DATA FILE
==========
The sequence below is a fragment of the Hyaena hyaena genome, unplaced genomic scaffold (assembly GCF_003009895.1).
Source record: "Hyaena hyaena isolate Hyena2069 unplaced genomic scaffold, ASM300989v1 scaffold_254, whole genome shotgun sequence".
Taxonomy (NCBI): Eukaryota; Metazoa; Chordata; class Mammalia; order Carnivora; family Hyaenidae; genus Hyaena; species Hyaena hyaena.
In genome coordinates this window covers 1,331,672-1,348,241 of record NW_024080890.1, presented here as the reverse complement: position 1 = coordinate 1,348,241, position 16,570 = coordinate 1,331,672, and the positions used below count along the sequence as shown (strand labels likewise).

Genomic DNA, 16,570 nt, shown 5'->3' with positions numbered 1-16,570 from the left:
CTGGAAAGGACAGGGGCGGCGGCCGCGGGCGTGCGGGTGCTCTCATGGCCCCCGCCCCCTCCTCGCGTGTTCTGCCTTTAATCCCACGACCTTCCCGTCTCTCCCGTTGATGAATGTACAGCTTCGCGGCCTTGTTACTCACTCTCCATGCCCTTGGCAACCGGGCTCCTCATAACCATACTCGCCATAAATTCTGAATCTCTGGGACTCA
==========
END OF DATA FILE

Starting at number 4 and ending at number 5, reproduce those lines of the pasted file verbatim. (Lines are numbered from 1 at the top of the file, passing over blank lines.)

In genome coordinates this window covers 1,331,672-1,348,241 of record NW_024080890.1, presented here as the reverse complement: position 1 = coordinate 1,348,241, position 16,570 = coordinate 1,331,672, and the positions used below count along the sequence as shown (strand labels likewise).

Genomic DNA, 16,570 nt, shown 5'->3' with positions numbered 1-16,570 from the left: